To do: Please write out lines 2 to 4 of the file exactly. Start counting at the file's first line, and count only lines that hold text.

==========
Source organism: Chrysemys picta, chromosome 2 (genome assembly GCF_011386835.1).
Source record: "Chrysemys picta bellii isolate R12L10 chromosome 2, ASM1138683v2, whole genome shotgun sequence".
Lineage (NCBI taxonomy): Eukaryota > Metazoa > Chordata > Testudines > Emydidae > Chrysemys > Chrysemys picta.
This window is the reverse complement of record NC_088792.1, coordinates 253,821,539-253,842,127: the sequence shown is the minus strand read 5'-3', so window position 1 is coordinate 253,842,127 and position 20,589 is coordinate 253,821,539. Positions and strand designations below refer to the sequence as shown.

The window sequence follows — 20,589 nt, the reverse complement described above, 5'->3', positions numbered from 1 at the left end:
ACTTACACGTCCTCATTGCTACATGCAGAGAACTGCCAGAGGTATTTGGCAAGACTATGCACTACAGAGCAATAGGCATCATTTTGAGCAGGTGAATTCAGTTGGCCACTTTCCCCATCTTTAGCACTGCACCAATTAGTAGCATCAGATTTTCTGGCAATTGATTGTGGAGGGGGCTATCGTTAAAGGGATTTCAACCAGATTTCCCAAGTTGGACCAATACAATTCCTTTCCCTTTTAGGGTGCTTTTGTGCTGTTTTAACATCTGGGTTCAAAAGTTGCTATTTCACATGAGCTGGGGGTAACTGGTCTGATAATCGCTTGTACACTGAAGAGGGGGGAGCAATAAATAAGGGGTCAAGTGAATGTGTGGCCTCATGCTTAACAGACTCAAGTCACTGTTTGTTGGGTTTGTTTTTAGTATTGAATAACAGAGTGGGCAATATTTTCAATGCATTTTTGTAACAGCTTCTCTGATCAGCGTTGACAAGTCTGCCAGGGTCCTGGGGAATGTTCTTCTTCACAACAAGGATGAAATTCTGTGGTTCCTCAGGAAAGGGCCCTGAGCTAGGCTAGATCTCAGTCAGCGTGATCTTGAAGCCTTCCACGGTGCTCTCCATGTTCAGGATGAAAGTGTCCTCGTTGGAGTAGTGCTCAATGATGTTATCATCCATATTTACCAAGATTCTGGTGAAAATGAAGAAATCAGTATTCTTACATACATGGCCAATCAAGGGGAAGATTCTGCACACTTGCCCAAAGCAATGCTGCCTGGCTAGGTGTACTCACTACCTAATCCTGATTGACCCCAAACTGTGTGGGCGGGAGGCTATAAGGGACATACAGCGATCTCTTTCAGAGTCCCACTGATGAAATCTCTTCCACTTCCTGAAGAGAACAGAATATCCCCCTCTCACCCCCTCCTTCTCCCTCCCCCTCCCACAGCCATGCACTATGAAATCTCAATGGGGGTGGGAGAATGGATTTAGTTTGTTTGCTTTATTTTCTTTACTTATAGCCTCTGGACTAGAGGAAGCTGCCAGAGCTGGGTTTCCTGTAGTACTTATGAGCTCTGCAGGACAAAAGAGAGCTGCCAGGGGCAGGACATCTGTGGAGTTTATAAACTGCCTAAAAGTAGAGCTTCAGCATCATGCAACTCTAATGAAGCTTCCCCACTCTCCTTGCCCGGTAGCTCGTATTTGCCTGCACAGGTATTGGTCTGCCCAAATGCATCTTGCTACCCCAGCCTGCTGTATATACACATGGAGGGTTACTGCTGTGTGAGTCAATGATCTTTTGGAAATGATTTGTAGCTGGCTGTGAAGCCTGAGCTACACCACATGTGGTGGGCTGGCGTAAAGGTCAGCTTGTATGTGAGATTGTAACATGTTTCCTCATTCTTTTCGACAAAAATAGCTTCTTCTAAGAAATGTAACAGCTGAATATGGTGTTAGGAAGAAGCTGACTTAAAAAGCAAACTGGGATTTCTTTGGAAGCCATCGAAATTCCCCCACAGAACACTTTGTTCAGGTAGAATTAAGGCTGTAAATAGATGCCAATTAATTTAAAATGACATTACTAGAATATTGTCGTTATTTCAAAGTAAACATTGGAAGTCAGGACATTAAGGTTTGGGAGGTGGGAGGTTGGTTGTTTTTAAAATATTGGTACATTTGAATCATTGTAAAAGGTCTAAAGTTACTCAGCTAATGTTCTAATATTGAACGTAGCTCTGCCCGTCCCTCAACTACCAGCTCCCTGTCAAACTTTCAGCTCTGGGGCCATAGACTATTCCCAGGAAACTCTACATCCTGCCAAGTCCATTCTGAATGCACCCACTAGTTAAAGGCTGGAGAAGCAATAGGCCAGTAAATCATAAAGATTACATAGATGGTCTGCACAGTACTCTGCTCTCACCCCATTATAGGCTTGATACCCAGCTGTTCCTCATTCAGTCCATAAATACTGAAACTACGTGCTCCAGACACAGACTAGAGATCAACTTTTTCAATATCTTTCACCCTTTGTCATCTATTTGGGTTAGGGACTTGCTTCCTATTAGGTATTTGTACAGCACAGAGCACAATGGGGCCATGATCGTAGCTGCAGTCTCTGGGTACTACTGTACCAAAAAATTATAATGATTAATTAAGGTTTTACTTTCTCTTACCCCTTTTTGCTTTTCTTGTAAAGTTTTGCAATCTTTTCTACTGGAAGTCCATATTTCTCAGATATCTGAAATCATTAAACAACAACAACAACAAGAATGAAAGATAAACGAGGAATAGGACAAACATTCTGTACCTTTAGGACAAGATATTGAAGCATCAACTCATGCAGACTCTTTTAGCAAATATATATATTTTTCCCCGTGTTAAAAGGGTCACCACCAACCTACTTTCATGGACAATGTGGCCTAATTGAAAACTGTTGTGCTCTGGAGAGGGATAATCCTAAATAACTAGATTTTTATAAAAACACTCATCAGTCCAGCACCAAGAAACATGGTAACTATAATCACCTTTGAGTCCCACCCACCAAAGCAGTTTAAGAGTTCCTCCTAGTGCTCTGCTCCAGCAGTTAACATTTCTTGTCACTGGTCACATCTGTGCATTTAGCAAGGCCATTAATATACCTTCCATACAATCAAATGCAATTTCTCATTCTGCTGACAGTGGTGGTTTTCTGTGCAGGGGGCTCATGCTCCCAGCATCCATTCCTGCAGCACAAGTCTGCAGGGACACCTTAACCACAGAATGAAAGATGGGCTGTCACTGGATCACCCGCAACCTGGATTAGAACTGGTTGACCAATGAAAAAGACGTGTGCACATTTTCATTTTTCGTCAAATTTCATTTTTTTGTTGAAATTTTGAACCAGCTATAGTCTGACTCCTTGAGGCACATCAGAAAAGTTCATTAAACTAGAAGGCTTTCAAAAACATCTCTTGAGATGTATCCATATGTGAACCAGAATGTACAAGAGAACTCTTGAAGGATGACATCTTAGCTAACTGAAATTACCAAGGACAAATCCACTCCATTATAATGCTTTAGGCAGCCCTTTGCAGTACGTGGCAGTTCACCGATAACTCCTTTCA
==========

Source record: "Chrysemys picta bellii isolate R12L10 chromosome 2, ASM1138683v2, whole genome shotgun sequence".
Lineage (NCBI taxonomy): Eukaryota > Metazoa > Chordata > Testudines > Emydidae > Chrysemys > Chrysemys picta.
This window is the reverse complement of record NC_088792.1, coordinates 253,821,539-253,842,127: the sequence shown is the minus strand read 5'-3', so window position 1 is coordinate 253,842,127 and position 20,589 is coordinate 253,821,539. Positions and strand designations below refer to the sequence as shown.